6 Reasons Test Management is Critical in an Agile World
Don't use Agile as an excuse to avoid formal testing. There are lots of reasons that real test management is required.
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While test management can sometimes be viewed as a blocker on Agile teams, there are a number of benefits of test management that can’t be ignored. This is especially true for teams that want to improve their efficiency and avoid costly setbacks.
By improving efficiency and reducing waste in the testing process, test management helps to better prioritize while simultaneously reducing the time teams spend on problems after the software is delivered.
Here’s a closer look at the advantages of test management in an Agile world:
1. Prioritizing Your Tests
In an Agile world, testing different permutations and combinations of tests is not a possibility. This is why it’s critical for teams to prioritize tests for risky areas before releasing a product to the marketplace.
Identifying risky areas can be a simple process.
For example, you may have two different fields in your test management tool, such as impact and probability, which you grade on a scale of 1-10. (For example, for one of your product areas the impact may be 2 (low) and a probability may be 5 (average).
Multiplying these two values will give you a risk value. In this case, for instance, the risk value would be: 2 x 5 = 10.
The process can be taken a step further and the including impact and probability weights to different product functions.
The formula, in that case, changes to:
Impact (Weight for impact factor 1x value for factor 1 + Weight for impact factor 2x value for factor 2…. ) x Probability (Weight for probability factor 1 x value for this factor 1 + Weight for probability for factor 2x value for this factor 2)
A simple example could look like the following:
In this case, the impact consists of two factors: Usage frequency and visibility (for prospects and customers). I rate them on a scale of 1-10. Similarly, the probability consists of three factors:
- People involved
- Time pressure
Each of these factors are rated on a scale of 1-10. Next, I assign values from 1 to 10 to different functions in the product. And in the end, the weighted sum is calculated. In fact, using the weighted sum values in the below example, I would test Function B before A and C as it has the highest weighted sum and thereby most risky.
This can help save time in an Agile environment where sprints last just a couple of weeks.
2. Regulatory Compliance
In the case of regulated industries, such as medical devices, it is often required to document a number of details related to the tests.
- When were tests run?
- Who ran the test?
- What requirements did they cover?
A test management tool can come in handy in such a situation since it can automatically keep a log of these details for different tests run at different times.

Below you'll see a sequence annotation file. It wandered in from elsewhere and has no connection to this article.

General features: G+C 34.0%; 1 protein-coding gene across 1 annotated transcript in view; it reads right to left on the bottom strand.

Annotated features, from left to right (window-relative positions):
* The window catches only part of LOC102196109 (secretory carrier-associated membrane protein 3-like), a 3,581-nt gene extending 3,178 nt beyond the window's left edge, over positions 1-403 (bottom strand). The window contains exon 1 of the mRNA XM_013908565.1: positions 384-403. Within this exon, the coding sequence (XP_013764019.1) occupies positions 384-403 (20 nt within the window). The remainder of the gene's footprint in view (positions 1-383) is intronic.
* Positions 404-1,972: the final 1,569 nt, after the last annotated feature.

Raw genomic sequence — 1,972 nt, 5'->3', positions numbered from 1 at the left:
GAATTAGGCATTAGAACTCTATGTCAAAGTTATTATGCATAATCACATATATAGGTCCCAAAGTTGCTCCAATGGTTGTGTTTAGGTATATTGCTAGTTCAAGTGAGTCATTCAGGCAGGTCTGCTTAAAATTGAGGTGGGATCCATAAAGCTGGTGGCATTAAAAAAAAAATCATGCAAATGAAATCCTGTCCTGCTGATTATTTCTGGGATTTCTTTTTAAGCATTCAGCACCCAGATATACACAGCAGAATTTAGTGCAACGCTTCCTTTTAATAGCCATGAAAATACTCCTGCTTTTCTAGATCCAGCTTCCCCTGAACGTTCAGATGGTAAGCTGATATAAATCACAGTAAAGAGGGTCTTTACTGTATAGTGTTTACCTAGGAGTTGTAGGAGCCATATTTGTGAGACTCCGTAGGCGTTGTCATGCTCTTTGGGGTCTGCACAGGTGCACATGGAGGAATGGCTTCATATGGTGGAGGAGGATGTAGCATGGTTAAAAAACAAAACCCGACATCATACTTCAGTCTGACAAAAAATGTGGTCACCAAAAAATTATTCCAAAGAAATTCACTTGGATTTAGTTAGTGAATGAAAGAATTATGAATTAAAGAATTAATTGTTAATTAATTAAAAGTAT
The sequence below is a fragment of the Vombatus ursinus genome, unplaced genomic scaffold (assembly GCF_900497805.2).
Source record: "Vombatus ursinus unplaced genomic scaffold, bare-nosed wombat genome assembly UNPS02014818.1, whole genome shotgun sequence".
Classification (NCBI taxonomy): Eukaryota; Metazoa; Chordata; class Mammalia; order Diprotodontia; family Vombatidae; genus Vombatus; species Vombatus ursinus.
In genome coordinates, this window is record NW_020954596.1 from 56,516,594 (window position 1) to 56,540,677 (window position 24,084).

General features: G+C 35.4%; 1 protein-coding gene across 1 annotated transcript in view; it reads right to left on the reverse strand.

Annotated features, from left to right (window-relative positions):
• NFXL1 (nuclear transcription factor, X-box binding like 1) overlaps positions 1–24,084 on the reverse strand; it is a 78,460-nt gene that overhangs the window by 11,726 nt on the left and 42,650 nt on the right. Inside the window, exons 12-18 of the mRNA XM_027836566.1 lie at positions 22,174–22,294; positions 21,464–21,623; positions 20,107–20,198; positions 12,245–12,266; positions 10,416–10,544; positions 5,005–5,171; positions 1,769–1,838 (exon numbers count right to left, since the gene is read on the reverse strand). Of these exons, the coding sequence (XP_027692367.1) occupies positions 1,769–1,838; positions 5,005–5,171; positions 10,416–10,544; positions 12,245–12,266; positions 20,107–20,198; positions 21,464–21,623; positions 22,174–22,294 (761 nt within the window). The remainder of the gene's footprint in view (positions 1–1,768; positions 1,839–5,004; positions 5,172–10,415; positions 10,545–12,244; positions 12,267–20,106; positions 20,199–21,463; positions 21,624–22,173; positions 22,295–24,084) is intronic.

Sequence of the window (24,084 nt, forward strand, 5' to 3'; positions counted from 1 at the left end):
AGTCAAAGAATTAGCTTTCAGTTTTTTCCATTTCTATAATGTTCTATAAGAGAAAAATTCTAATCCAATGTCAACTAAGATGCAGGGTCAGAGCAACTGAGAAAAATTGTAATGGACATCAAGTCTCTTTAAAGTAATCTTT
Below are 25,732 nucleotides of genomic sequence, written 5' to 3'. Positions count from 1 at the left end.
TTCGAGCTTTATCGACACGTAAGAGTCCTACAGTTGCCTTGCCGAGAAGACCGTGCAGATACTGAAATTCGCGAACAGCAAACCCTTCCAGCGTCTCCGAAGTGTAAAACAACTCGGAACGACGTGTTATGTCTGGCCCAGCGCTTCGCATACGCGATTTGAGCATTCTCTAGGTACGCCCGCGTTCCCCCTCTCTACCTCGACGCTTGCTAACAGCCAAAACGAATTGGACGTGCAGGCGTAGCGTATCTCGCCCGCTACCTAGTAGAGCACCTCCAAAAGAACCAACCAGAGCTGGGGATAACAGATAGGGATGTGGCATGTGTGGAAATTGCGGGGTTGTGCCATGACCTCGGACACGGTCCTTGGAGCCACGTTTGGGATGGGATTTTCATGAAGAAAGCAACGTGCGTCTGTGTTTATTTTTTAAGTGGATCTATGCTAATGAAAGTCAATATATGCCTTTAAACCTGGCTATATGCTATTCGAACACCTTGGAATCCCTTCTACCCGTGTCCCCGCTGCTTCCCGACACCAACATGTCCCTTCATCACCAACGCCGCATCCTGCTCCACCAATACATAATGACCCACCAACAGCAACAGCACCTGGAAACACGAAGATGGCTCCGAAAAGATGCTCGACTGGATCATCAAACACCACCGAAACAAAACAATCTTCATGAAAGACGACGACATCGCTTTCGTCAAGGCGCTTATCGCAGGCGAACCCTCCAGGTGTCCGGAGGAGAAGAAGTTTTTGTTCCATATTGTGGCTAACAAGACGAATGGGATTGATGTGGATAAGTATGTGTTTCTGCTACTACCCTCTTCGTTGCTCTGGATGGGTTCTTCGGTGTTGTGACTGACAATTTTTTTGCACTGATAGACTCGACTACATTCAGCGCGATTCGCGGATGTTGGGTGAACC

3. Deciding When to Ship the Product
Test management allows you to objectively measure quality and track progress.
Historic trends can help you gain an understanding of how your efforts are progressing and, in turn, show the measurable business value of your testing efforts.
Reports such as: test results over the past seven days and tests per requirement, as per priority, can be helpful when making such a business decision.
4. Reducing the Duplication of Data
A test management tool can reduce duplication of data which traditionally occurs when requirements, tests, or defects are managed in a silo. It ensures everyone—from business analysts to developers, testers, and QA managers—has one view of the progress being made.
It gives team members an end-to-end view of: requirements, tests, and defects—ensuring that proper coverage exists. As you write more automated (GUI and API) tests, as well as manual tests over time, maintaining traceability between the requirements and defects raised in correspondence can become tough. Test management systems can help ensure proper API and functional GUI test coverage exists for requirements.
5. Improving Coverage of Manual Tests
Running a manual test through different data sets is often challenging and unproductive as it involves manually trying different sets of data for specific test steps. A test management process can make the process of iterating an existing manual test through a variety of data set really easy, thereby increasing the coverage of existing manual tests.
Take the following example:
Here I have a manual test that tests the login functionality in three steps. The first step consists of entering JSmith@Acme.com as username, while the second and third steps consists of entering "Pass1234" as password and clicking the submit button respectively. Having a test management tool such as QAComplete can help increase the coverage of manual tests as now we can run login and password fields through different data sets at the click of a button. The sample data could look something like this:
6. Increasing Collaboration
The success of an Agile team is primarily based upon collaboration between different stakeholders. Test management ensures that dev and QA teams are on the same page, as different testing assets can be viewed as and when needed.
It helps reduce the silos of information that exist between different teams and gives people the same information whenever they need it.
One Question Still Remains:
If test management comes with so many benefits why are so many teams putting their trust in Excel to do it?
In our newest eBook, Test Management in an Agile World: Implementing a Robust Test Management Strategy in Excel and Beyond, we look at how teams are implementing test management and the steps you can take to bring your strategy to the next level.
Published at DZone with permission of Nikhil Kaul, DZone MVB. See the original article here.
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